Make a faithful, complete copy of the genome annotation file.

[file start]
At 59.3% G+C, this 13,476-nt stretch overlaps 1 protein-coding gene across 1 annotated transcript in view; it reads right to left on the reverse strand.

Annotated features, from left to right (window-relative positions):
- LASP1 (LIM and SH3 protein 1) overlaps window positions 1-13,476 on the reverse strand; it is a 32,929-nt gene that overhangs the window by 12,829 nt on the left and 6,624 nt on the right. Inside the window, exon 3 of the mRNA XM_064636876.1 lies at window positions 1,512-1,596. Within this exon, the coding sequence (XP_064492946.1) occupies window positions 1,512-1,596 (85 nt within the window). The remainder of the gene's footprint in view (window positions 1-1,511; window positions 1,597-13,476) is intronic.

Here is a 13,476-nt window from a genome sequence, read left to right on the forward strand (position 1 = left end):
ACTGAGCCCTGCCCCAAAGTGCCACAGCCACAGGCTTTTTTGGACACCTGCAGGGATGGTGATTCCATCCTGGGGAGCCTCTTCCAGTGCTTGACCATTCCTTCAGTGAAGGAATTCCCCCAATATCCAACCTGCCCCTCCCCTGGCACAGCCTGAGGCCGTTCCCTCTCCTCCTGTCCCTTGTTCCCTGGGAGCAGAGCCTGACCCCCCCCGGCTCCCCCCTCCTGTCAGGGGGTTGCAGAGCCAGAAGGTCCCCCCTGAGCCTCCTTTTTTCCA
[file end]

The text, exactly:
At 59.3% G+C, this 13,476-nt stretch overlaps 1 protein-coding gene across 1 annotated transcript in view; it reads right to left on the reverse strand.

Annotated features, from left to right (window-relative positions):
- LASP1 (LIM and SH3 protein 1) overlaps window positions 1-13,476 on the reverse strand; it is a 32,929-nt gene that overhangs the window by 12,829 nt on the left and 6,624 nt on the right. Inside the window, exon 3 of the mRNA XM_064636876.1 lies at window positions 1,512-1,596. Within this exon, the coding sequence (XP_064492946.1) occupies window positions 1,512-1,596 (85 nt within the window). The remainder of the gene's footprint in view (window positions 1-1,511; window positions 1,597-13,476) is intronic.

Here is a 13,476-nt window from a genome sequence, read left to right on the forward strand (position 1 = left end):
ACTGAGCCCTGCCCCAAAGTGCCACAGCCACAGGCTTTTTTGGACACCTGCAGGGATGGTGATTCCATCCTGGGGAGCCTCTTCCAGTGCTTGACCATTCCTTCAGTGAAGGAATTCCCCCAATATCCAACCTGCCCCTCCCCTGGCACAGCCTGAGGCCGTTCCCTCTCCTCCTGTCCCTTGTTCCCTGGGAGCAGAGCCTGACCCCCCCCGGCTCCCCCCTCCTGTCAGGGGGTTGCAGAGCCAGAAGGTCCCCCCTGAGCCTCCTTTTTTCCA